HOT|COOL NO. 4/2021 - "Going Greener"

D uring the Soviet era, several countries of the former Sovi- et Union built district heating (DH) systems. In Ukraine, the state policy on the soviet-style DH sys- tems has remained more, or less the same since then, including dependency on fossil fuels, significant subsidies, in- efficiencies, and high excess generation capacity compared to systems in the Nordic region. The DH systems in Ukraine are aging, inefficient, and not meet- ing customer needs due to underinvestment and declined ser- vice quality. If you live in Ukraine, you will no doubt come across the many apartments where you cannot regulate the heat. The room temperature is either too warm or too cold during winter.

Opening the window becomes the only possibility to regulate temperature simply because the Ukrainian DH system and building installations are outdated. The excess capacity and large DH networks have further grown in Ukraine as customers disconnected from the DH networks, primarily due to the poor service quality, thus leaving the DH system ineffective and unbalanced. With weak salary growth and increasing prices, it became diffi- cult for citizens to pay more for heat, especially during Ukraine’s very harsh winter, where the temperature can drop to -26°C. As a result, the DH companies are faced with challenges when trying to increase heat prices, and recoverable tariffs have be- come more political rather than technical questions.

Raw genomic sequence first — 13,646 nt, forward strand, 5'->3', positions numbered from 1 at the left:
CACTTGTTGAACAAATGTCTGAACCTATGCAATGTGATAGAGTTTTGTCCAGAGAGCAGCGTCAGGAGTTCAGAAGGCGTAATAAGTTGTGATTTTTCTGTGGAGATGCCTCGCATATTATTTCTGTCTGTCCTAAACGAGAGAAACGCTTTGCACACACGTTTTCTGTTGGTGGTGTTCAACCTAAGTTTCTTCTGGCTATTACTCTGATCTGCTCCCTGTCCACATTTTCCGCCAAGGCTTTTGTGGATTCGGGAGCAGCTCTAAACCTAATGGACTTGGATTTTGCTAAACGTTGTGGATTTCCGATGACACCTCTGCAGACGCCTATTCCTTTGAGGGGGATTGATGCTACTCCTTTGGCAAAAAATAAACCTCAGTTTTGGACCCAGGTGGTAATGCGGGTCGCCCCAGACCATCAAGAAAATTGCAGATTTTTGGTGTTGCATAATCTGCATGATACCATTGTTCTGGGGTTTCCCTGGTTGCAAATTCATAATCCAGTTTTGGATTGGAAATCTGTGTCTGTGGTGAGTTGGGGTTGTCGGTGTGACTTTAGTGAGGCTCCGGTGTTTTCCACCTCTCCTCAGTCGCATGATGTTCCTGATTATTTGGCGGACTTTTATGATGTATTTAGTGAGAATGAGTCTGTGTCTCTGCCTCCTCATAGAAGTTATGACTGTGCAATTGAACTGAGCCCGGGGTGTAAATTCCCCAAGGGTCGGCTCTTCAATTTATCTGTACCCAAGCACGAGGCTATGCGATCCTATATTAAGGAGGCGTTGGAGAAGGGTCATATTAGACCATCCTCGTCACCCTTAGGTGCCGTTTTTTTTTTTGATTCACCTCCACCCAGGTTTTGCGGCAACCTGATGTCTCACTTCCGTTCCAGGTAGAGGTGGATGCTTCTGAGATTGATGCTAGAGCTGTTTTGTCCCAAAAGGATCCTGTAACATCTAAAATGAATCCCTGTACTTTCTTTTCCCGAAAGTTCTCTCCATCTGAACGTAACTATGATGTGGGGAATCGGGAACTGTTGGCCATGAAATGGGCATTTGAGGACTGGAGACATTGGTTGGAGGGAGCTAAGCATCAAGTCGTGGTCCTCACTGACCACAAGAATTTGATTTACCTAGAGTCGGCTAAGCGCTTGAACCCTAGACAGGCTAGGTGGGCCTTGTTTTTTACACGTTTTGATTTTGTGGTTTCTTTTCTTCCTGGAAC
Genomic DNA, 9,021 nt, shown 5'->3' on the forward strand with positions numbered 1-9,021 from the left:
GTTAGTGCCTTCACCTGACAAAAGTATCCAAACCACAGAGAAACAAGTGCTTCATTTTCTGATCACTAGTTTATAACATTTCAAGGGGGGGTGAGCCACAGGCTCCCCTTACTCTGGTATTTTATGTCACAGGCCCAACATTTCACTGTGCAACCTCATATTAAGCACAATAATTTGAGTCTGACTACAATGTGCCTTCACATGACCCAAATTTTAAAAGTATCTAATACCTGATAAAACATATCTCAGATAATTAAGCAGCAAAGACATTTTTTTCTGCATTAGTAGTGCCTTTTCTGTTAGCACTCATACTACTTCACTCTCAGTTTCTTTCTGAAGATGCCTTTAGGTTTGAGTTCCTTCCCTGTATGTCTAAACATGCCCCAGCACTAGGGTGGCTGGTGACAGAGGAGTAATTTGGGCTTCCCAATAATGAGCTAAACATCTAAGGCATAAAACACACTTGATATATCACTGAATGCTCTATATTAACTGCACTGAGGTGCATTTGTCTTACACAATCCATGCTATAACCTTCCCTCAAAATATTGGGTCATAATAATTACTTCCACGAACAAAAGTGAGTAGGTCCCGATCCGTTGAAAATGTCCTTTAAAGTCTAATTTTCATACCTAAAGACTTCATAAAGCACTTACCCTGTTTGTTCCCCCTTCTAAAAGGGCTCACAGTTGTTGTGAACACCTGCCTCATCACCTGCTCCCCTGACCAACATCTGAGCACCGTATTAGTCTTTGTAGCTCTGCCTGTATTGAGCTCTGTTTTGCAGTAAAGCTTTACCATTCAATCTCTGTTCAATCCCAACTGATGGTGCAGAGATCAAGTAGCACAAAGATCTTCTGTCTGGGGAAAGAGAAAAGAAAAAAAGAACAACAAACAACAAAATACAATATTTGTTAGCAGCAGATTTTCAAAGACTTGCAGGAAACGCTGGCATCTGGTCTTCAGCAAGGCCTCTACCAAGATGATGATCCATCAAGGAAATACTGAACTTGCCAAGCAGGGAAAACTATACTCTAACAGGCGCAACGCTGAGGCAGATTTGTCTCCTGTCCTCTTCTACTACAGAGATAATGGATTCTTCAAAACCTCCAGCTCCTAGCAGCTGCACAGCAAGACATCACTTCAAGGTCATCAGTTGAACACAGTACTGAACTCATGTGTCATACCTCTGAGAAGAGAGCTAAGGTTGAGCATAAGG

Replacement of DN 600 pre-insulated pipe in Zhytomyr, Ukraine





36,20% 35,20%


5,10% 5,10%


Nuclear power plants

Power Plant and CHP

Renewable Power Plants

Hydpo Power Plants

Figure 2 : Power generation sources

Rehabilitated gas boilers with low NOx emissions, Lutsk, Ukraine


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